Illegal Dumping In Northern Michigan’s Forests Has Become An Epidemic
Alcohol bottles, food bins, rubble, old tires, used syringes: just a few of the types of trash Shawn Huffman found near local hiking trails, double-track roads, and seasonal roads. And he’s not the only one who finds trash in northern Michigan forests: According to Adopt-a-Forest – a program run by the Michigan Department of Natural Resources in Traverse City – there are 678 known illegal landfills across the state, including dozens in the Northern Michigan. Despite efforts to raise awareness, clean up and prevent, local environmental and law enforcement officials say eliminating illegal dumping on the ground may be impossible – at least without a fresh approach.
“We’re all fed up with looking at rubbish when we go out in our ATVs or walk or drive our local roads,” says Huffman (pictured) of himself and his neighbors. “This has been a persistent problem for years.”
Huffman usually only picks up trash when he sees it. This spring, however, he was inclined to organize major clean-up operations with his neighbors, “because of the large amount of items dumped this year”.
According to Conor Haenni, a member of the Huron Pines AmeriCorps who works as part of the Adopt-a-Forest program at Traverse City’s DNR, illegal dumping tends to spike this time of year, coinciding with spring cleaning. In northern Michigan, however, dumping is just a constant problem: there are 35 known landfills in Grand Traverse County, according to Adopt-a-Forest – the third highest in Michigan Counties. The problem is also widespread in Wexford (21), Manistee (17), Benzie (16), Antrim (15), and most other counties. Of the 22 counties in Michigan with no known landfills, 21 are south of Roscommon. The other is on the upper peninsula.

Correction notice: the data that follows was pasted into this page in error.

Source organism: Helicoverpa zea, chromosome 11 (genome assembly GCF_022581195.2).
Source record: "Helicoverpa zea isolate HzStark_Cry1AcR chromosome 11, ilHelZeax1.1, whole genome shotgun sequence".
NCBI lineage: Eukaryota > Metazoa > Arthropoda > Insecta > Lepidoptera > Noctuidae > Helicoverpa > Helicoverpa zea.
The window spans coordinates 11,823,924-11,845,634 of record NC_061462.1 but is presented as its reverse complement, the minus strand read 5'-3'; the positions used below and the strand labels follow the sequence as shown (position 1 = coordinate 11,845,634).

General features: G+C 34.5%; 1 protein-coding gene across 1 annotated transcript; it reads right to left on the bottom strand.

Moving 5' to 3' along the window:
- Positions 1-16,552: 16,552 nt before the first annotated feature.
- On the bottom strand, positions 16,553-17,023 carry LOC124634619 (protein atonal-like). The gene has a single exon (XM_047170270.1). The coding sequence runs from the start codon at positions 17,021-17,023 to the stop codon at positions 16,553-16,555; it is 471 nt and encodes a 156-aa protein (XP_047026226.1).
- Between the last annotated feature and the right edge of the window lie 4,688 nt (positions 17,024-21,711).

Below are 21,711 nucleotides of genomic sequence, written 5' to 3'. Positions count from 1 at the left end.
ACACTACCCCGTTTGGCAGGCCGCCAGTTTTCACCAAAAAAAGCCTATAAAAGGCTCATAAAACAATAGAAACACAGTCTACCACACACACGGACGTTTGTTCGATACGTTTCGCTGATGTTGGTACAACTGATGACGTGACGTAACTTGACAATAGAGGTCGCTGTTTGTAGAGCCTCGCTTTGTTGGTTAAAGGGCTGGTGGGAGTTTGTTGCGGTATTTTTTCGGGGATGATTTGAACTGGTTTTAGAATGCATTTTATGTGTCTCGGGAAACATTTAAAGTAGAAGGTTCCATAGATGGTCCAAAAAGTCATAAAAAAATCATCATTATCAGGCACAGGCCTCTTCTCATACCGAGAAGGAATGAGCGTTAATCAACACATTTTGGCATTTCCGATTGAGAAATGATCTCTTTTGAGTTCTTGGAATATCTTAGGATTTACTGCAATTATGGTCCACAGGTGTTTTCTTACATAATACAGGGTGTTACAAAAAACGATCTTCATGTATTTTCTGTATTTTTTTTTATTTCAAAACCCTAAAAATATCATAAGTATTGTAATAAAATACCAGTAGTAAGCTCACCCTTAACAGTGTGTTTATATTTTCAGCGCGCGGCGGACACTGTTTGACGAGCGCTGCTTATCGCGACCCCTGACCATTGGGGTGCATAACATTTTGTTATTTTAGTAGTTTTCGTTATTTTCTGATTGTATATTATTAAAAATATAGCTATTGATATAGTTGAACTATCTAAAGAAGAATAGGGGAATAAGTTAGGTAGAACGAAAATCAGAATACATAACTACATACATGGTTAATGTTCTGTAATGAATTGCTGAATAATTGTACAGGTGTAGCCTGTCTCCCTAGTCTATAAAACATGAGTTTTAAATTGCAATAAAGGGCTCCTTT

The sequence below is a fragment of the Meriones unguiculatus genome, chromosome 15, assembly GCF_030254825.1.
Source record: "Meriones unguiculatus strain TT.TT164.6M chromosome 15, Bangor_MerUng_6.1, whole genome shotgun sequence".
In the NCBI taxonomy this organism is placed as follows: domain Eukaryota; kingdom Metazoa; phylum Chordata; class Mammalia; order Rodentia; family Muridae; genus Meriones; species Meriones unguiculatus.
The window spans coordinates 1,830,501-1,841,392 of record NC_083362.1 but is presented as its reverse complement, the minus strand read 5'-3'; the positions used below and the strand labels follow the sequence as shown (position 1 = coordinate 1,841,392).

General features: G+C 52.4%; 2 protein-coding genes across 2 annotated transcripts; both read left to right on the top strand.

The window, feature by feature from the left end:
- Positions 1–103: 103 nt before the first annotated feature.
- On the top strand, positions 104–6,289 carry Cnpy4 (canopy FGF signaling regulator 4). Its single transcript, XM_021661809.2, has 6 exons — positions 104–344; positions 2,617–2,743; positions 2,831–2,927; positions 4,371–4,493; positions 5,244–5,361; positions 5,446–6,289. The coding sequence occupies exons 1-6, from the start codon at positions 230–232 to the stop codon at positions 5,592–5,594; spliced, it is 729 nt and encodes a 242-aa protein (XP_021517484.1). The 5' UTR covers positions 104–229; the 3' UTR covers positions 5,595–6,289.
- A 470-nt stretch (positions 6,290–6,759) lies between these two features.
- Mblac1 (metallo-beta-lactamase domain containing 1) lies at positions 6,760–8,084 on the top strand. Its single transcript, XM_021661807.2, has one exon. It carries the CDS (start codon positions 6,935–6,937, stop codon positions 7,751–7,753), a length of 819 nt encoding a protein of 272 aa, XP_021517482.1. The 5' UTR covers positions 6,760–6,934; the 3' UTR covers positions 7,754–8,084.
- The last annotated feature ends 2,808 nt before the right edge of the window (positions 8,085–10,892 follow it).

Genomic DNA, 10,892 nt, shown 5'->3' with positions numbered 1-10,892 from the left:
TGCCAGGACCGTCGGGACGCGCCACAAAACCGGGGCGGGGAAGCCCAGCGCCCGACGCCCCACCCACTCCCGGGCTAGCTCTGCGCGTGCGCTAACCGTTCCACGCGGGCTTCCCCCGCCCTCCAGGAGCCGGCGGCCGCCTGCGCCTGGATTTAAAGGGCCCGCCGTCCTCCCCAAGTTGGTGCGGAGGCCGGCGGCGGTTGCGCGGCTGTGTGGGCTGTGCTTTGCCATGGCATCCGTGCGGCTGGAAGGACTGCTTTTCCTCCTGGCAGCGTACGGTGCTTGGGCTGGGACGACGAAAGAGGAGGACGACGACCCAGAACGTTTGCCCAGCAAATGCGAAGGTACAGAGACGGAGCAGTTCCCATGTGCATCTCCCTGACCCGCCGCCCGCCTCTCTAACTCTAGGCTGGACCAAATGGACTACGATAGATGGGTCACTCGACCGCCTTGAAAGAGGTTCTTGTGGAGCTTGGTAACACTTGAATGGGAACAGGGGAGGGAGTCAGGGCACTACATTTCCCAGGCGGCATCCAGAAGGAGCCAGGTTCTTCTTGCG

“The more public land there is, the more opportunities there are to deposit,” Haenni told The Ticker. “In the Metro Detroit area, Grand Rapids, in most of southern Michigan, we have low dumping figures for these counties. We also have fewer volunteers and fewer people reporting [in those areas]So I’m sure there are landfills and we just don’t know anything about them. But there is also a lot less public land down there. As you get up towards Traverse City, Gaylord, Grayling there is so much more public land so there is a much higher concentration of landfills. “